From Goodreads: “Madrid, 1957. Under the fascist dictatorship of General Francisco Franco, Spain is hiding a dark secret. Meanwhile, tourists and foreign businessmen flood into Spain under the welcoming guise of sunshine and wine. Among them is eighteen-year-old Daniel Matheson, the son of a Texas oil tycoon, who arrives in Madrid with his parents hoping to connect with the country of his mother’s birth through the lens of his camera. Photography–and fate–introduce him to Ana, whose family’s interweaving obstacles reveal the lingering grasp of the Spanish Civil War–as well as chilling definitions of fortune and fear. Daniel’s photographs leave him with uncomfortable questions amidst shadows of danger. He is backed into a corner of decisions to protect those he loves. Lives and hearts collide, revealing an incredibly dark side to the sunny Spanish city.
Master storyteller Ruta Sepetys once again shines light into one of history’s darkest corners in this epic, heart-wrenching novel about identity, unforgettable love, repercussions of war, and the hidden violence of silence–inspired by the true post-war struggles of Spain.“
Wow what an emotional roller-coaster of a book! I read this book through The Pigeonhole, a free online book club, reading it with other readers on the web. It was split into 12 parts, called staves, that I read through the nifty Pigeonhole app.
Where do I start? This book instantly gripped me, even though I could only read it in segments over the course of 12 days. I loved the main characters Daniel Matheson, the son of an Texas oil tycoon and Ana, a local girl working at the Hilton hotel where Daniel and his parents are staying.
Daniel aspires to be a photo journalist, but his parents, particularly his father, want him to be part of the oil business back in Texas. Daniel brings his camera and film with him to Madrid, in the hope that he’ll get some eye-catching photographs for an important photographic competition. He hopes it will show his parents how serious he is about being a professional photographer. Unbeknownst to him, Daniel is about to embark on a unforgettable photographic journey during his short stay in Madrid.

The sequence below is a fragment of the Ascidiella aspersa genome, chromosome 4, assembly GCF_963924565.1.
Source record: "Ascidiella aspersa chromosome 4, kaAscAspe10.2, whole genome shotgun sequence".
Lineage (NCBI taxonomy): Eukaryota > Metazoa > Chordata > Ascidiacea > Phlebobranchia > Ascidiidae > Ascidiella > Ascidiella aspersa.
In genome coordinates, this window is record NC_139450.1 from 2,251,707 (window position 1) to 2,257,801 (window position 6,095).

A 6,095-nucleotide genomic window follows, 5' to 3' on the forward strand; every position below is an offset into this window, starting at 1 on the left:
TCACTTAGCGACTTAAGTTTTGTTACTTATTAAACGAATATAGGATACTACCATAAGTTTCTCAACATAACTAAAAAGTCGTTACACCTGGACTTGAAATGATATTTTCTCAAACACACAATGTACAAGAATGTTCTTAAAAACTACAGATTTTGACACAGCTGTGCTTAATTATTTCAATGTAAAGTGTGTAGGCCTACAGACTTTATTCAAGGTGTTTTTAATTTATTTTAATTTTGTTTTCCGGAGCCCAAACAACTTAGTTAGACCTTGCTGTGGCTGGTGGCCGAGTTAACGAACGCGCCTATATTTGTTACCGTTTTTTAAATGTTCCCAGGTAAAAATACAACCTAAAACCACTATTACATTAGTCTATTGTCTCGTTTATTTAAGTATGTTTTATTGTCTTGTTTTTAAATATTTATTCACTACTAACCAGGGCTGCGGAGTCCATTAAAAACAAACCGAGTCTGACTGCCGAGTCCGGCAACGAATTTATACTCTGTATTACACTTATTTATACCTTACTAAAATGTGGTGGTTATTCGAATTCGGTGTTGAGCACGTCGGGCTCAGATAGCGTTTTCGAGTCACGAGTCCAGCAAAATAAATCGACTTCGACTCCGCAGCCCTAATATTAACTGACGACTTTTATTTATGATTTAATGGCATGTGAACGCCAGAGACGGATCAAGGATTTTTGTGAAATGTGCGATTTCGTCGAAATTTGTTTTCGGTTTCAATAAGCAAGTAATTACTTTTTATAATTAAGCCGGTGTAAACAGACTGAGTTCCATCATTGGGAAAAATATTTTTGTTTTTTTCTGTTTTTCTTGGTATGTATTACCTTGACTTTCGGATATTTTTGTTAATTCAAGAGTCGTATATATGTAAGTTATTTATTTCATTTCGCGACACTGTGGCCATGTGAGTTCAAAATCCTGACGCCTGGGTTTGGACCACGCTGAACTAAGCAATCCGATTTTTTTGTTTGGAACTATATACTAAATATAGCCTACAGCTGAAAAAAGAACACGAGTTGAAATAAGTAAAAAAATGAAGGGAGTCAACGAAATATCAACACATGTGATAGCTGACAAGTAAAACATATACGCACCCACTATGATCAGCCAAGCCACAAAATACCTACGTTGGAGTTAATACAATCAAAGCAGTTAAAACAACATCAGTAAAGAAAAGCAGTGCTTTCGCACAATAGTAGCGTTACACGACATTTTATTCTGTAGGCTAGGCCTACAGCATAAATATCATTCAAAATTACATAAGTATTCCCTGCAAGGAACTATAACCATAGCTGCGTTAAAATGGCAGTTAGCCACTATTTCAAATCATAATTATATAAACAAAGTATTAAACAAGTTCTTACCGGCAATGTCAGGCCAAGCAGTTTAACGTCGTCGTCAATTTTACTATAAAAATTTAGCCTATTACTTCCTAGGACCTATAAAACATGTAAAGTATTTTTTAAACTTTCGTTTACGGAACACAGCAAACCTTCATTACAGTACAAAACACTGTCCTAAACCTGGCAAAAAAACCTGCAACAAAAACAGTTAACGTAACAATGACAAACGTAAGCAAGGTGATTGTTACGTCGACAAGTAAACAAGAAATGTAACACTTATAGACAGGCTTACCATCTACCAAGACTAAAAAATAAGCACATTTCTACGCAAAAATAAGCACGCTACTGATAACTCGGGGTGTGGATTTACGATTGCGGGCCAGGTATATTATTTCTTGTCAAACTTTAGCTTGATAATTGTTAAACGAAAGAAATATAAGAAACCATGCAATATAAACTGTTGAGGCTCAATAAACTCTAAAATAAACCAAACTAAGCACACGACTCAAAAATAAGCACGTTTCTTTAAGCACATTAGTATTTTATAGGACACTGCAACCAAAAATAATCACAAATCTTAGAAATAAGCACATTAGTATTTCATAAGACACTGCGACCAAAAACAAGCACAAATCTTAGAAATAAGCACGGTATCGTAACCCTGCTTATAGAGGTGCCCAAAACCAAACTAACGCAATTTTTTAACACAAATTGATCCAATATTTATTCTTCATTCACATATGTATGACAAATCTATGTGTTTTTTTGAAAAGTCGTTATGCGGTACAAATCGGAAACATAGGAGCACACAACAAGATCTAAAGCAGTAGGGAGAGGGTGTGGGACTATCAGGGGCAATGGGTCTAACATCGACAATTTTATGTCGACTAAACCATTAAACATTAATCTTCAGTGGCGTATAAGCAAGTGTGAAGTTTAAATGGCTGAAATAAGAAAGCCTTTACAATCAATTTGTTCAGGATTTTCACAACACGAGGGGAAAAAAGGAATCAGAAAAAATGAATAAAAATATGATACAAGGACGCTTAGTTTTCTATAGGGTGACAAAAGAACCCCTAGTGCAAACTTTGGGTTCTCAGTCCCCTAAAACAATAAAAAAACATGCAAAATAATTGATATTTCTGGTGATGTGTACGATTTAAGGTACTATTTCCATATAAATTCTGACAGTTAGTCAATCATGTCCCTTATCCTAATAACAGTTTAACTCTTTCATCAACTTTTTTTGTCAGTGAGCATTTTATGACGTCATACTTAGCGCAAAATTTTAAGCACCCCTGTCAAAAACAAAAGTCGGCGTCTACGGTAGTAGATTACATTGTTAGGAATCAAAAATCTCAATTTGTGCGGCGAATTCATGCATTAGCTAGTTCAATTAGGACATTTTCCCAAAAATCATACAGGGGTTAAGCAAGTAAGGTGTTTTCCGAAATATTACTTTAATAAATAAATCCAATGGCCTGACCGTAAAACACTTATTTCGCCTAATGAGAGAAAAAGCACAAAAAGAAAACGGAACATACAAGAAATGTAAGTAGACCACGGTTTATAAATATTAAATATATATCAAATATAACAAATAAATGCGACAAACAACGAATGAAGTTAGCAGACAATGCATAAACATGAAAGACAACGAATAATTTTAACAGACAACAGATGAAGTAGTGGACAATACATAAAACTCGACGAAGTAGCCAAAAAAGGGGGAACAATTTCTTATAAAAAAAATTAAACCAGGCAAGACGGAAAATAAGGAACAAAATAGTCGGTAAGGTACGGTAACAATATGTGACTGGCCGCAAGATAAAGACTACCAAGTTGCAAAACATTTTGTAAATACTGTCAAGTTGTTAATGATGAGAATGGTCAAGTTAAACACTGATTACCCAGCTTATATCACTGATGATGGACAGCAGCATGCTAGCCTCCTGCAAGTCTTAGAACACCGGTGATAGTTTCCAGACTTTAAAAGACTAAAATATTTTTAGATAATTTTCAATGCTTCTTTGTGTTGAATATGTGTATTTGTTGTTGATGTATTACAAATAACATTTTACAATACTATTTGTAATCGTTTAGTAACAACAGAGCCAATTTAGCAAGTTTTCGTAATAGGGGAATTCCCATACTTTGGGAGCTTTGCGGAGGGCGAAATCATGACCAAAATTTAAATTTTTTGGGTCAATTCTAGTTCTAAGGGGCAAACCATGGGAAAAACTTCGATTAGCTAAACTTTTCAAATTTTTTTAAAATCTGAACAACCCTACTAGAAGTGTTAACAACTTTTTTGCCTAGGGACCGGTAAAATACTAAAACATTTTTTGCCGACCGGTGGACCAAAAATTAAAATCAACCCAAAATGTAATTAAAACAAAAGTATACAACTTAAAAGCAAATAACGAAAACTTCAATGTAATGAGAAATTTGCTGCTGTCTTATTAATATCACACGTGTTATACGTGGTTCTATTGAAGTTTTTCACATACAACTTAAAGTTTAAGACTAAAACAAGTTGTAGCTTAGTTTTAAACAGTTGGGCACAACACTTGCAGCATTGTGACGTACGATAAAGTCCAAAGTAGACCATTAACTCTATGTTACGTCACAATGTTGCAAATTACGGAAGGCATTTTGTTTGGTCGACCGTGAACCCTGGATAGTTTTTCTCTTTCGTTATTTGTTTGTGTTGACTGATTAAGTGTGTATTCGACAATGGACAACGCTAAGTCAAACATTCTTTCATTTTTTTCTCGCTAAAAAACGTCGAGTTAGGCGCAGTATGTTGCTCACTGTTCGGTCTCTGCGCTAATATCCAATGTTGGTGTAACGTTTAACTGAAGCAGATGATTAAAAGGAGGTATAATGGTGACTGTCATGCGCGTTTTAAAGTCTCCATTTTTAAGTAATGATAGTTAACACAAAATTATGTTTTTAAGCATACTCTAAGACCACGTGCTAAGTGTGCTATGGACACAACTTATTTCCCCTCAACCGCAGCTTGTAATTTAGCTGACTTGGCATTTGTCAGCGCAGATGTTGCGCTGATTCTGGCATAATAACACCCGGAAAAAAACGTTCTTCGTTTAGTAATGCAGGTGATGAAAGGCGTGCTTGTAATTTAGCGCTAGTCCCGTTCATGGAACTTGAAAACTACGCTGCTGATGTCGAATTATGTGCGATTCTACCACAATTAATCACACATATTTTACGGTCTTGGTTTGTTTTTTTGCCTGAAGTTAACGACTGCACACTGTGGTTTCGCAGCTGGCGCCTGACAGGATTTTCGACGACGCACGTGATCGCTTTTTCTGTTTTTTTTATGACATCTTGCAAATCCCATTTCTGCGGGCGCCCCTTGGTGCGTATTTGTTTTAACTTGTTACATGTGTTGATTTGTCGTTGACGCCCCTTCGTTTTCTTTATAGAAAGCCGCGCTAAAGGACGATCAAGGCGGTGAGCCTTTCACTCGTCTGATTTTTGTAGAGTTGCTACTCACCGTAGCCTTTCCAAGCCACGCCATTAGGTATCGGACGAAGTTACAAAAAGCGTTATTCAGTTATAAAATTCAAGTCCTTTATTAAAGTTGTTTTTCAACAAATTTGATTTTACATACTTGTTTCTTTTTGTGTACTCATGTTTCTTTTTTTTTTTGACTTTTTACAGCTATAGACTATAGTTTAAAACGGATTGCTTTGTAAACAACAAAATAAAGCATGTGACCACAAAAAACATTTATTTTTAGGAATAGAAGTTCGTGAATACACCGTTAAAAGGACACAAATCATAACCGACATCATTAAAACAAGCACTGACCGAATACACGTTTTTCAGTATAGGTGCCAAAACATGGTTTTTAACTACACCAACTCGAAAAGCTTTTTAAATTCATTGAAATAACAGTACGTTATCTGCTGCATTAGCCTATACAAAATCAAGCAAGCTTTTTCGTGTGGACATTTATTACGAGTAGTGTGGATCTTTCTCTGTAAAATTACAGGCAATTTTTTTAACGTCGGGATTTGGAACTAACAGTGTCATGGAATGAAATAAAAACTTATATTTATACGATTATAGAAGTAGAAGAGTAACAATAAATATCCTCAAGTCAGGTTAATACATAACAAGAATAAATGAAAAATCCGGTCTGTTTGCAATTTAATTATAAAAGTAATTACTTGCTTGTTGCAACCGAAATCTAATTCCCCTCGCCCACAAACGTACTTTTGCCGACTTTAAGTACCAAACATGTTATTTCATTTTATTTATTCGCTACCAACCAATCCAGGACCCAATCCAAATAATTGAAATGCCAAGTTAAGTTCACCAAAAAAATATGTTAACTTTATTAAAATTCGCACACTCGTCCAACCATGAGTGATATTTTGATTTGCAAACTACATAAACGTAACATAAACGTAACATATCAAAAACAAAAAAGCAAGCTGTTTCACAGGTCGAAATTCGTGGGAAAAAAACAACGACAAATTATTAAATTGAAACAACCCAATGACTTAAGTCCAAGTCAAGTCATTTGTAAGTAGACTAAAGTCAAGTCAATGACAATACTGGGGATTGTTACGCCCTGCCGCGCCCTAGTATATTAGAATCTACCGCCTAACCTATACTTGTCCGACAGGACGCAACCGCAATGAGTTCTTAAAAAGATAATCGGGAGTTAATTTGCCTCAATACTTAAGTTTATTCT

Ana meanwhile, comes from a desperately poor family, victims of Franco’s brutal regime, struggling to survive on the pittance her and her siblings make. Fortunately she works at the prestigious Hilton hotel in Madrid where she hopes to get an important promotion to bolster her family’s struggling finances. Ana is assigned to Daniel and his parents as a sort of personal assistant, to make their stay at the Hilton as pleasant as possible.
I got caught up in this book right from the beginning, swept away by the historical and geographical setting. I knew a bit about the Spanish Civil War, but next to nothing about Franco’s brutal dictatorship that followed it. I was shocked, disgusted and angry whilst reading this, and desperately hoped something good would come out of it for the Daniel and Ana and their families.
This is definitely my favourite book of 2019 and one I highly recommend especially for lovers of historical fiction.